The Tree Frog guy came yesterday to check on it. He swears it’s not going anywhere, and isn’t an emergency. It’s going to be a challenge to get to the tree and get it down, so who knows when they’ll get here.

As of this morning, it’s still sort of up — but we’re getting more storms this weekend, and it worries me.

I’ve been watching travel documentaries and doing research. My protagonist in POWER OF WORDS is going to Venice for the holiday break, (Paris first, then Venice via Orient Express), and I want to make sure I get the emotional geography as correct as the physical geography. The emotional geography of Paris is still imprinted from my own experience, but I need to get Venice right.

Also, she’s climbed a few echelons of recognizability and creativity, so even though she thinks she can travel anonymously, she really can’t.

I’m also doing research on the Hollywood studio system. Part of it is for POWER OF WORDS, where an impresario is setting up a modern-style studio system, melding the best of what worked in the old system — a creative home base and resources — with the more individualized creative styles that artists want and need. Part of it is because I’m reworking THE FIX-IT GIRL and finishing it, with an eye to getting it out on submission at some point this year, and I need to get my details right.

I’m still researching the Italian Renaissance. There’s information on what Lavinia Fontana did, but not really on who she was. I haven’t found that pivotal moment that will make good drama. I found many for Kate Warne; I found those moments with both Giulia Tofana and Jeanne de Clisson. But I haven’t yet found it for Lavinia. So I keep digging.

I hope to spend most of the day writing and working on contest entries. I also have to get going on my spring cleaning.

I have hope that spring will eventually arrive!

Published in: on March 16, 2017 at 9:17 am  Comments Off on Thurs. March 16, 2017: Between Storms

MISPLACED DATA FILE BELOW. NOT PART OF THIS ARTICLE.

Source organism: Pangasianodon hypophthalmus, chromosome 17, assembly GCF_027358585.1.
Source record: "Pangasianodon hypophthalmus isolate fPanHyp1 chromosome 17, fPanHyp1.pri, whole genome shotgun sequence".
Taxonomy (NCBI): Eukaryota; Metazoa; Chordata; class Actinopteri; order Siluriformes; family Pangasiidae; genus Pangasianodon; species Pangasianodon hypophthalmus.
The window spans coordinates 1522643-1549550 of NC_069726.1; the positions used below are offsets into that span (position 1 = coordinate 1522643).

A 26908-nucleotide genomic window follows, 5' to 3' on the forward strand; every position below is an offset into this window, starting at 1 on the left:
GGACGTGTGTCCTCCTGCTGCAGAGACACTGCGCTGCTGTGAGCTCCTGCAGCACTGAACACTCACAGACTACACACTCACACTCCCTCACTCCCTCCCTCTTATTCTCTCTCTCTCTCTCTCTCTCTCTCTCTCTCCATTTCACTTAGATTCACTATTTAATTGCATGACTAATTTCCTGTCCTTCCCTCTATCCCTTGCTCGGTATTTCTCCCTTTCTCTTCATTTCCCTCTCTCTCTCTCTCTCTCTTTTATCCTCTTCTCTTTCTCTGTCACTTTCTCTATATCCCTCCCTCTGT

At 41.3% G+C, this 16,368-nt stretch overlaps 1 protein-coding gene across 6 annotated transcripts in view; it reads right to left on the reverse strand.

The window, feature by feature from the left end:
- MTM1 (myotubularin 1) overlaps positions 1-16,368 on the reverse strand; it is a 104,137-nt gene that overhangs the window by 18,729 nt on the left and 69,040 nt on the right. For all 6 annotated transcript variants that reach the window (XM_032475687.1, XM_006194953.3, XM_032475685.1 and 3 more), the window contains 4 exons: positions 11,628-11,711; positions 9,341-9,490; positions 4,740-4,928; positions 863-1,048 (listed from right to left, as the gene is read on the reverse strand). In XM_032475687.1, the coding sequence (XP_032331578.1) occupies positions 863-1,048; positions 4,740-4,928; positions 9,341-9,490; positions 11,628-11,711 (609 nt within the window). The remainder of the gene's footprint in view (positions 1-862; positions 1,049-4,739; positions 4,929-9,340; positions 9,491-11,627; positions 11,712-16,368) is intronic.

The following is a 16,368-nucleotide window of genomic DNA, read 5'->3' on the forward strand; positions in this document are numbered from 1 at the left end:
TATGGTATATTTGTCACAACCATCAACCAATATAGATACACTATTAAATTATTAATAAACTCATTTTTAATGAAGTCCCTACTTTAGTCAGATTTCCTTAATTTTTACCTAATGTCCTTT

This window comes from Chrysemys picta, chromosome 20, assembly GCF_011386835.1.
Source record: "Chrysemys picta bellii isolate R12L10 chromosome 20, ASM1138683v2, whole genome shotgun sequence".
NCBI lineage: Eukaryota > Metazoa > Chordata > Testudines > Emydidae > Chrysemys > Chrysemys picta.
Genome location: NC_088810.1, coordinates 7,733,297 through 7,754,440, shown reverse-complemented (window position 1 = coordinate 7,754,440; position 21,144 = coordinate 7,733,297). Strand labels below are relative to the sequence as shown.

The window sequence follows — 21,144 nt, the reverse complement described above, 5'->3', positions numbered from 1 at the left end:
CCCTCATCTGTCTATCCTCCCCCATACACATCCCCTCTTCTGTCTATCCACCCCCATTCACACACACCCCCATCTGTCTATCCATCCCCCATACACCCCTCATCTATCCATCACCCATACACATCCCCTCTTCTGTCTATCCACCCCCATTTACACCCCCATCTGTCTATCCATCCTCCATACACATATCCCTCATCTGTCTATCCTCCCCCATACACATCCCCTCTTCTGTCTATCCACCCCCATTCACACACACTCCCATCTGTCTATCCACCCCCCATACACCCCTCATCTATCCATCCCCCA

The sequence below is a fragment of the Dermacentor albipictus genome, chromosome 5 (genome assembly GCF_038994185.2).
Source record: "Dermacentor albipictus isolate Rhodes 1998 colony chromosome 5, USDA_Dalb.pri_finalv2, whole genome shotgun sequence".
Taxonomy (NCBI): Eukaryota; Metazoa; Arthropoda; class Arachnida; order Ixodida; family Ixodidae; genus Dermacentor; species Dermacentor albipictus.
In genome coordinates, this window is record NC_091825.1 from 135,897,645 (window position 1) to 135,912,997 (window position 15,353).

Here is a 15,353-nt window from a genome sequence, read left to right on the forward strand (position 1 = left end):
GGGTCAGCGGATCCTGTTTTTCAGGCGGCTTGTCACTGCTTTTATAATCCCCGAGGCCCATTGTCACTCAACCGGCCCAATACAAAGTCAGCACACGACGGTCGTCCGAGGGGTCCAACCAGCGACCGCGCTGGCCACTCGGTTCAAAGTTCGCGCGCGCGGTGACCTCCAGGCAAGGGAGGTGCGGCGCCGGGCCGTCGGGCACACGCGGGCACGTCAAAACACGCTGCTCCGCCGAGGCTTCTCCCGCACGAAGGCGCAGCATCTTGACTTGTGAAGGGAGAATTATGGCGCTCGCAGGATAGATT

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Dec. 23, 2015: Preparing for a Warm Holiday (in every sense of the Word)

Wednesday, December 23, 2015
Waxing Moon
Sunny and warm

Can’t believe how warm it’s been. Things are starting to blooms!

Still working on holiday cards – got a stack of them in the mail this morning, but I suspect some of the them will be more like New Year’s cards. My apologies!

Tough few days, but I survived, simply because I am not going to succumb to manipulative b.s.

I finally finished the historical play and submitted it to the company in New York! It’s called “Confidence Confidant” and is about one of Kate Warne’s cases. Kate was the first female hired by Allan Pinkerton. She was known for her undercover work – good at gaining the confidence of the suspected criminals. Basically, she pulled the long con on the con artists! This play focuses on her work on the Adams Express Company case. I spent months researching, and it was fun to write.

I’ve got a company overseas interested in a full-length version, so I’m going to open it out a bit.

But it was good to get the deadline met and done.

Knitting group was fun last night.

Supposedly I’ve won a writers’ retreat stay in Vermont, but I’m having trouble actually getting a response from them to settle the details. Hopefully, it’s not a scam.

Tomorrow will be my first day off in 25 days, and I’m looking forward to it. I want a nice, quiet Christmas of family, food, reading, and writing!

Have a wonderful holiday!

Devon

Published in: on December 23, 2015 at 10:38 am  Comments Off on Dec. 23, 2015: Preparing for a Warm Holiday (in every sense of the Word)